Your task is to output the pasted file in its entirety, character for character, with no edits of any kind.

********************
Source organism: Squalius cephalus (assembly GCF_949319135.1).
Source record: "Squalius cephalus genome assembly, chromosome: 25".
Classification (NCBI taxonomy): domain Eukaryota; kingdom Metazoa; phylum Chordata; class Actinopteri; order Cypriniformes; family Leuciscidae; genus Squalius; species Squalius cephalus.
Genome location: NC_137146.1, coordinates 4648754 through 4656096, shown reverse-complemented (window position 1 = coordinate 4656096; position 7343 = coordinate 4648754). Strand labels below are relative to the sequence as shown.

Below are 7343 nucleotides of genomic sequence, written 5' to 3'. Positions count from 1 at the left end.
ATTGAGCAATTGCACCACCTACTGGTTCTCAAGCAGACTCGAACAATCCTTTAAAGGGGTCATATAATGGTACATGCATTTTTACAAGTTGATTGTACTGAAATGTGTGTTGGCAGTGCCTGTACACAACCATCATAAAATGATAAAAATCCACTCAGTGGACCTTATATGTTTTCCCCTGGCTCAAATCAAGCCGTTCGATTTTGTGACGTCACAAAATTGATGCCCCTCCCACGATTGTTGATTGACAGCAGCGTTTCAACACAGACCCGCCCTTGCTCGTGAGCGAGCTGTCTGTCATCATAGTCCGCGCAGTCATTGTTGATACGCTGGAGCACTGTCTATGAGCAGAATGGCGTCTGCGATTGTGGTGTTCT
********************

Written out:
Source organism: Squalius cephalus (assembly GCF_949319135.1).
Source record: "Squalius cephalus genome assembly, chromosome: 25".
Classification (NCBI taxonomy): domain Eukaryota; kingdom Metazoa; phylum Chordata; class Actinopteri; order Cypriniformes; family Leuciscidae; genus Squalius; species Squalius cephalus.
Genome location: NC_137146.1, coordinates 4648754 through 4656096, shown reverse-complemented (window position 1 = coordinate 4656096; position 7343 = coordinate 4648754). Strand labels below are relative to the sequence as shown.

Below are 7343 nucleotides of genomic sequence, written 5' to 3'. Positions count from 1 at the left end.
ATTGAGCAATTGCACCACCTACTGGTTCTCAAGCAGACTCGAACAATCCTTTAAAGGGGTCATATAATGGTACATGCATTTTTACAAGTTGATTGTACTGAAATGTGTGTTGGCAGTGCCTGTACACAACCATCATAAAATGATAAAAATCCACTCAGTGGACCTTATATGTTTTCCCCTGGCTCAAATCAAGCCGTTCGATTTTGTGACGTCACAAAATTGATGCCCCTCCCACGATTGTTGATTGACAGCAGCGTTTCAACACAGACCCGCCCTTGCTCGTGAGCGAGCTGTCTGTCATCATAGTCCGCGCAGTCATTGTTGATACGCTGGAGCACTGTCTATGAGCAGAATGGCGTCTGCGATTGTGGTGTTCT